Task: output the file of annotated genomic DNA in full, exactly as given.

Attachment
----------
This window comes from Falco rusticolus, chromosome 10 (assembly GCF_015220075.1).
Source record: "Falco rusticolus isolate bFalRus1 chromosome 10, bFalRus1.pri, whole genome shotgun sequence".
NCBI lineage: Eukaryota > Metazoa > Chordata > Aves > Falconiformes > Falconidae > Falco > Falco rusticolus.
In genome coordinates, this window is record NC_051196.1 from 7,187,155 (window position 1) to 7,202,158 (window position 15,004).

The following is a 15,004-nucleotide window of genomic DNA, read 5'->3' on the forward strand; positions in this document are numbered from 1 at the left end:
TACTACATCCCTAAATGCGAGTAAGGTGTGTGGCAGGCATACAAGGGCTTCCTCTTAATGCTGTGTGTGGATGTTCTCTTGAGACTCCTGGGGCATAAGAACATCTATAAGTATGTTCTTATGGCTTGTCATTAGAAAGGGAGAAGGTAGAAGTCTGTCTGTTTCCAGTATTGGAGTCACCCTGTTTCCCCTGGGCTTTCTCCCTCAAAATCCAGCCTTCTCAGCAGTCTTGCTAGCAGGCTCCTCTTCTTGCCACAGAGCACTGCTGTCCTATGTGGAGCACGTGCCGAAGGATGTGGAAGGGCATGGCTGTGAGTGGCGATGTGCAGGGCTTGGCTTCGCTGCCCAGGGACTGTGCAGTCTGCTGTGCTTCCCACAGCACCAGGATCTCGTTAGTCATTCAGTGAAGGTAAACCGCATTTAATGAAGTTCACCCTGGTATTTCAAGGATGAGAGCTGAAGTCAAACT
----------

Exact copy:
This window comes from Falco rusticolus, chromosome 10 (assembly GCF_015220075.1).
Source record: "Falco rusticolus isolate bFalRus1 chromosome 10, bFalRus1.pri, whole genome shotgun sequence".
NCBI lineage: Eukaryota > Metazoa > Chordata > Aves > Falconiformes > Falconidae > Falco > Falco rusticolus.
In genome coordinates, this window is record NC_051196.1 from 7,187,155 (window position 1) to 7,202,158 (window position 15,004).

The following is a 15,004-nucleotide window of genomic DNA, read 5'->3' on the forward strand; positions in this document are numbered from 1 at the left end:
TACTACATCCCTAAATGCGAGTAAGGTGTGTGGCAGGCATACAAGGGCTTCCTCTTAATGCTGTGTGTGGATGTTCTCTTGAGACTCCTGGGGCATAAGAACATCTATAAGTATGTTCTTATGGCTTGTCATTAGAAAGGGAGAAGGTAGAAGTCTGTCTGTTTCCAGTATTGGAGTCACCCTGTTTCCCCTGGGCTTTCTCCCTCAAAATCCAGCCTTCTCAGCAGTCTTGCTAGCAGGCTCCTCTTCTTGCCACAGAGCACTGCTGTCCTATGTGGAGCACGTGCCGAAGGATGTGGAAGGGCATGGCTGTGAGTGGCGATGTGCAGGGCTTGGCTTCGCTGCCCAGGGACTGTGCAGTCTGCTGTGCTTCCCACAGCACCAGGATCTCGTTAGTCATTCAGTGAAGGTAAACCGCATTTAATGAAGTTCACCCTGGTATTTCAAGGATGAGAGCTGAAGTCAAACT